A reporter in Newfoundland and Labrador says the commentary piece she wrote about the harassment female journalists face earned some hate mail, but even more online support — particularly from men.
Tara Bradbury wrote an article in the St. John's Telegram last week about FemFest, a local feminist conference addressing issues like infant feeding, domestic violence and indigenous feminism. At the time, Bradbury said she thought the piece was "innocuous," a straightforward preview of the event including information about scheduled speakers, dates and ticket prices.
After the article was posted online, Bradbury said she started receiving messages from people who found the article highly objectionable.
Many seemed to take issue with the event's ideology, saying "there is no need for feminism" or it is "destroying the concept of family."
"Women have had equality for years and this is about getting more rights than men," one reader responded.
Twitter users wrote to her asking if one "needed to know witchcraft to attend" or if there would be "workshops on sandwich-making?"
Bradbury followed up the preview piece of FemFest with a first-person commentary this week about the resulting abuse. She said she was most disturbed by the personal attacks, like being called "a brainwashed cultural Marxist" or "just a biased bitch."
"I still can't figure out why I'm biased," Bradbury said in an interview. "Unless it's because I'm a woman who wrote that article."
The anger over a story about a female-centered conference came as no surprise to the FemFest organizers, members of the St. John's Women's Council. Director Jenny Wright said she and her organization are harassed about their work daily, receiving online insults, expletives and even death threats. She says that over time, it can "take a toll on your mental health."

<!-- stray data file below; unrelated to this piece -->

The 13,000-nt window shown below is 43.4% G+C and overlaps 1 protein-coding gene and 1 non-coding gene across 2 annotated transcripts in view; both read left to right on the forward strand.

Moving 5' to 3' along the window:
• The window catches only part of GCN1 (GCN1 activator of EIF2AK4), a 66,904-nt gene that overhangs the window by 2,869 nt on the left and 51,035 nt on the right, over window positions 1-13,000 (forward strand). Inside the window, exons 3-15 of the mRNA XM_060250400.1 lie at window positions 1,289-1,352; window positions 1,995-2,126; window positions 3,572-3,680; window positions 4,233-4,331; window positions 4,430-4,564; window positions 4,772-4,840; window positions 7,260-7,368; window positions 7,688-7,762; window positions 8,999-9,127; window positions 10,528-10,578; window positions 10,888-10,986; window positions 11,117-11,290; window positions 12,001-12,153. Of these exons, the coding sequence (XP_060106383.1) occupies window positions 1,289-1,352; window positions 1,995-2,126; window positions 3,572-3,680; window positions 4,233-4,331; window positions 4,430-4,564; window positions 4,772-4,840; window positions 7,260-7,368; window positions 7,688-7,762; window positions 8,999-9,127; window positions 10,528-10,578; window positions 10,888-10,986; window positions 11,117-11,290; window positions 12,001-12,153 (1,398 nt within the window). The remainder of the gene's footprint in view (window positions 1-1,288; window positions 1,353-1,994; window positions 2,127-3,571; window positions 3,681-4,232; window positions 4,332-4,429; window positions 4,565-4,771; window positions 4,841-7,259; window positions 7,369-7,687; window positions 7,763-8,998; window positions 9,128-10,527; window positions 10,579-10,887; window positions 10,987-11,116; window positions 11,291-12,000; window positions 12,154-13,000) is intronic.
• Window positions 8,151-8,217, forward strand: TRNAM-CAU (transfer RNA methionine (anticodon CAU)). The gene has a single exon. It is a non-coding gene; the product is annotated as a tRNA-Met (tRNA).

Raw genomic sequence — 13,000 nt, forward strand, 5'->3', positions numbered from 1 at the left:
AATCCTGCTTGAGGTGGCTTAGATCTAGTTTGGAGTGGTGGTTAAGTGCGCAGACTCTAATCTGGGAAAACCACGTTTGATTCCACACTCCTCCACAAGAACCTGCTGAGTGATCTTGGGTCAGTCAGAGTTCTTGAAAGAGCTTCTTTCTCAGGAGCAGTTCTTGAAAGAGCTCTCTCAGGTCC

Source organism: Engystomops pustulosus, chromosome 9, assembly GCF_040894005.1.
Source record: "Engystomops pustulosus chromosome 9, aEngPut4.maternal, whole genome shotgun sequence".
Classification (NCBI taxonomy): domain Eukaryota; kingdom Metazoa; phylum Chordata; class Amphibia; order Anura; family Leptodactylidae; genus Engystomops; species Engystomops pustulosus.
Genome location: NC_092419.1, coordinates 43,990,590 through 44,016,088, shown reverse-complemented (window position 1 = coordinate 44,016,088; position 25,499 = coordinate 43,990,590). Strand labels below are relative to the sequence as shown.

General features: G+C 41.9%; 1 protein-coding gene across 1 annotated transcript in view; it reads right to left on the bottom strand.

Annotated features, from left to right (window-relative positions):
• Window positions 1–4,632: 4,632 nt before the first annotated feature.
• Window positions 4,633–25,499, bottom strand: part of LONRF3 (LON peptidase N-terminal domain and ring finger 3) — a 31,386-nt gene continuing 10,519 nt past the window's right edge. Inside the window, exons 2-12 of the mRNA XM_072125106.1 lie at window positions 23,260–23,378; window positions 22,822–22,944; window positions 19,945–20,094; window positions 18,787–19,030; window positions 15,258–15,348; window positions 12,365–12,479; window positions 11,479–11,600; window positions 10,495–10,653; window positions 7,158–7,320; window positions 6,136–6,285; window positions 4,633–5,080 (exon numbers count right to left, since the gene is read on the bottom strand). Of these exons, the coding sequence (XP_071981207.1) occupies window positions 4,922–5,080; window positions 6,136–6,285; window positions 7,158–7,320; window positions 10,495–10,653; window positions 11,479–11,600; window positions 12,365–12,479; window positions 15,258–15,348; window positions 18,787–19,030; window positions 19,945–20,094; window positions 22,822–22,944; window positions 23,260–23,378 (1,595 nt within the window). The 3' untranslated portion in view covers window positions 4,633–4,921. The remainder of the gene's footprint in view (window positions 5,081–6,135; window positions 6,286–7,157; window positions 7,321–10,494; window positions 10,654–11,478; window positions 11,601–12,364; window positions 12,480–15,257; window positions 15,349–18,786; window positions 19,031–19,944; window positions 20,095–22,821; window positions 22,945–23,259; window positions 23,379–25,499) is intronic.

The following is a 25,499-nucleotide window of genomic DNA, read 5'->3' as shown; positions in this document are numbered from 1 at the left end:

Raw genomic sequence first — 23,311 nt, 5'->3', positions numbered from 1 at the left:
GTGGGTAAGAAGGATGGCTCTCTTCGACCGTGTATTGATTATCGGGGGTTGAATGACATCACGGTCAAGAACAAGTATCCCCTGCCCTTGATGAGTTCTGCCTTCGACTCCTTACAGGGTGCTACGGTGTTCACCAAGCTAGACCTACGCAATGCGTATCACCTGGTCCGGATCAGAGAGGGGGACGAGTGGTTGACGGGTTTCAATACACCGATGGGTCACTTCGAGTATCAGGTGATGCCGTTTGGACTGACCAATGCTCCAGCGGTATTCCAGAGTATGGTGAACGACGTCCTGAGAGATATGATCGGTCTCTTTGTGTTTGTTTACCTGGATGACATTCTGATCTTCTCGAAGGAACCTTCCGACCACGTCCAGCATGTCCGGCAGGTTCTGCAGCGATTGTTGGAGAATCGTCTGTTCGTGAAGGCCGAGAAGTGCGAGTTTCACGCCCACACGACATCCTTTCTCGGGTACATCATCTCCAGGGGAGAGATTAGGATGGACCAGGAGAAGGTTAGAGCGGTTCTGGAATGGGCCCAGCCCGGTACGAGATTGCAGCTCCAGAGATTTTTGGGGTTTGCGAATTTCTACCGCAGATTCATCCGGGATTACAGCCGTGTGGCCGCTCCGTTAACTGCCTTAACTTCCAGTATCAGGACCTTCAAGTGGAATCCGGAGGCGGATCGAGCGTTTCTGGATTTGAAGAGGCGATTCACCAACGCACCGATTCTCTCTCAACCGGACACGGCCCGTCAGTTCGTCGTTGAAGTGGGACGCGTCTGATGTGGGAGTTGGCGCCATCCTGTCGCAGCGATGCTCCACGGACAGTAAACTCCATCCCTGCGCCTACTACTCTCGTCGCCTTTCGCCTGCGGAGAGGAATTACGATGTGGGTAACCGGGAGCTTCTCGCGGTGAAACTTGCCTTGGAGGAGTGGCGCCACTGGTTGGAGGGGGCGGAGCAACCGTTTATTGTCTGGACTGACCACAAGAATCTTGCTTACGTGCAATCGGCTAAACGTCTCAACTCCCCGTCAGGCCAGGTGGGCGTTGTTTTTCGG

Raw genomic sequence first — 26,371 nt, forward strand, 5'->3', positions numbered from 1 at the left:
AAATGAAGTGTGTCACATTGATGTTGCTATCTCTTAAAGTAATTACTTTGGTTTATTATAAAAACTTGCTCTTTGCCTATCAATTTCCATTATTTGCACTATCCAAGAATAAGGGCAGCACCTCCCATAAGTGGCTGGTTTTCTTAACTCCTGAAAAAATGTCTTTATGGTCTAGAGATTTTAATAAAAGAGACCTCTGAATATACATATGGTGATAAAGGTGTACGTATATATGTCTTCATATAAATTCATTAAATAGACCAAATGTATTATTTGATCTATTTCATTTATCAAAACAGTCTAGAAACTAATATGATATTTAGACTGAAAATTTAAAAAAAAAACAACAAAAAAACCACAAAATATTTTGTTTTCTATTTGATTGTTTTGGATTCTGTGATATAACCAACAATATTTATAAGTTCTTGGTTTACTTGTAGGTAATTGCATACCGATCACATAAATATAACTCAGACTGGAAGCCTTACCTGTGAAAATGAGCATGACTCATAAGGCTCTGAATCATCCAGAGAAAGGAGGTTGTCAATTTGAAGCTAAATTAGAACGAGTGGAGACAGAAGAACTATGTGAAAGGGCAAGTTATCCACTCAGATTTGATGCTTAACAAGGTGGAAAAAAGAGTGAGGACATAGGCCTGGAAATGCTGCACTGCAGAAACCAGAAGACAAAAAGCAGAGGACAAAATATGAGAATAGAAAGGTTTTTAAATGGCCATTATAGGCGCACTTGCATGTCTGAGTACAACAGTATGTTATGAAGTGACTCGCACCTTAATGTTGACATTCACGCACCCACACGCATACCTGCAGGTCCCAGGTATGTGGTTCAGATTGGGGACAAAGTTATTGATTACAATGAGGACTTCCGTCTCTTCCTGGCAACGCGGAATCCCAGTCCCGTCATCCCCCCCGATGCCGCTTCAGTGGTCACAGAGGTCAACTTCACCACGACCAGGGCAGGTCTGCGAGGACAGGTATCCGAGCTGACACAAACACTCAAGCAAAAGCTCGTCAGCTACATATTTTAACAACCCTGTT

"At its root cause, I believe a hatred of feminism is just a hatred of women," said Jenny Wright, the executive director of the Council. "There are trolls and harassers and (men's rights activists) who spend their whole time looking for the hashtag 'feminism."'
Social media can be a hostile environment for people talking about feminist issues, including reporters, Wright said. She says the attacks she receives on Twitter can be so violent, she has considered giving up the platform altogether.
Bradbury said the backlash fits into a pattern of harassment she has experienced over her 13-year career at the daily newspaper, which can include reactions bordering on threatening.
"These commenters don't realize how ironic they're being," Bradbury says. "They're proving the point of why we need a (feminist) festival."
As Bradbury expected, her commentary in the Telegram this week has been met with some criticism, but overall, she says, it has been overshadowed by a groundswell of support she has received for bringing attention to the issue.
After the FemFest frenzy, Bradbury says she received supportive e-mails only from other women, but since her opinion piece was published, the gender balance in her inbox has shifted.
"Is this really what lies below the surface if you just scratch a bit?" Eugene Leger wrote in an e-mail. "I, for one man, would like to let you know that it's not okay, nor is it on my behalf, that those excuses for men chose to attempt to denigrate you."
"Most of the mail I've gotten is from men who disgusted by what (people) wrote," said Bradbury. "Men should be shocked, but sadly, a lot of women won't be, because they live it."
FemFest also saw a boost in sales over the weekend, Wright says, although she can't be sure if it's due to the exposure from the article or the backlash to it.
"Issues like the horrific backlash (Bradbury) experienced can be galvanizing," Wright said. "It can be a reminder to us why we need to take up some space and why we need to be talking about issues women are facing."